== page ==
Nurture Article | The Portland Hospital Parenting Magazine
Autumn Issue 2012 | Lucy Elkins
If a baby seems a bit cranky and a feed or nappy change doesn’t sort them out, then parents often blame their behaviour on a new tooth.
Normally, teething starts at around six months – and most children will not have a full set of milk teeth until almost the age of three.
However, the speed at which new teeth appear, varies from one child to another.
“It can be confusing for parents to know what part of a baby’s behaviour is due to teething,” says Dr Eddie Douek, a Consultant Paediatrician at The Portland Hospital.
“The problem is that it is an ongoing issue - it can take months for a tooth to finally break through.
“During this time, teething may cause a variety of symptoms.”
Here’s what to look out for:
Facial rash: The teething process causes excess dribbling and this can cause a rash on the face as the baby will tend to rub at it. “Either make sure you dab away this excess saliva or put a barrier cream around the cheeks and chin to help protect the skin,” advises Dr Douek.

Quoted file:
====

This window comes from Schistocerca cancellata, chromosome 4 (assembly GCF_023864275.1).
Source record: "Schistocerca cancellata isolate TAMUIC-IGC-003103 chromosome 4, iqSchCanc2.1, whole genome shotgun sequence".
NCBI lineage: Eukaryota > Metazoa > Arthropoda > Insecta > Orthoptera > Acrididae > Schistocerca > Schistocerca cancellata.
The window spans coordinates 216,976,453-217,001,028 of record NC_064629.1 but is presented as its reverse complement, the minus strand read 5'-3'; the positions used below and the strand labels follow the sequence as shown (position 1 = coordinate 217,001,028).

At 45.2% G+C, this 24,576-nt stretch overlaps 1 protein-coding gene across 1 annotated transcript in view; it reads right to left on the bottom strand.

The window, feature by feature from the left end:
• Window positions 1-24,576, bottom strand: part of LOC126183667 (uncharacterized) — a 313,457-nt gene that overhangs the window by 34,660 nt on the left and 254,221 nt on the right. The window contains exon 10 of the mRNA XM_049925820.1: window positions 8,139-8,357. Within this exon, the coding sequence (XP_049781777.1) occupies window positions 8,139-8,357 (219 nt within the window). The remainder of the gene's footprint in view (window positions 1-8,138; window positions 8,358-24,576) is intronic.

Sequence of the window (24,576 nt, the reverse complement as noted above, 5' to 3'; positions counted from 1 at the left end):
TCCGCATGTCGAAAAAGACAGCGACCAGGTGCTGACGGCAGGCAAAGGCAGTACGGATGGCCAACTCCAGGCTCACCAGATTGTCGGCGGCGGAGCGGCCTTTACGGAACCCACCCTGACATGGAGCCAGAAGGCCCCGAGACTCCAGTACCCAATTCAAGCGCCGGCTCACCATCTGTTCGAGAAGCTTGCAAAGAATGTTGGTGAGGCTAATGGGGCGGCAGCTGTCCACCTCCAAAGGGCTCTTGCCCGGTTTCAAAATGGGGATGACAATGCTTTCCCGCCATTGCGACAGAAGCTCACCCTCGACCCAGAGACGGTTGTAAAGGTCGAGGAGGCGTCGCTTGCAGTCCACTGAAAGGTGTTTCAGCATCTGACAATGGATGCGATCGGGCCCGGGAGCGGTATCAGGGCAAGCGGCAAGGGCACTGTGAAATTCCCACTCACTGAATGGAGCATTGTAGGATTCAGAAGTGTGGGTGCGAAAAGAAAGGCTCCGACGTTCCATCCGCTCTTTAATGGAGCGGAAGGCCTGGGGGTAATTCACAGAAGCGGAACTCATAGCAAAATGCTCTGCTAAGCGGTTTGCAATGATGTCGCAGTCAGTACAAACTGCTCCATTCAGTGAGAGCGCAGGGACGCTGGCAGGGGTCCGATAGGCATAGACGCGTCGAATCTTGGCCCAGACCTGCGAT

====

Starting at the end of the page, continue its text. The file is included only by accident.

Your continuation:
Excess crying and mild fever: It can be hard to tell what is making a baby cry. But if their gums look inflamed and they are otherwise fed and changed, teething might be the issue. “Giving them Calpol can help with the pain and any fever,” says Dr Douek. “The other thing that can be beneficial is something like a teething ring to chew on and if you leave it in the freezer or fridge to chill, this can be extra soothing for the baby’s inflamed gums.”
Nappy rash: This can be the result of excess saliva going into the stomach or a change to bacteria in the gut. “This is because the area where the tooth is trying to break through is like an open wound,” says Dr Douek. “This may lead to an increase in bacteria in the mouth which will, in turn, increase the total bacterial load in the body and the bacterial balance in the gut which leads to loose stools and nappy rash.” There is little that can be done to avoid this other than ensure the baby feeds as normal and apply a barrier cream to the baby’s bottom to try and prevent or ease the nappy rash.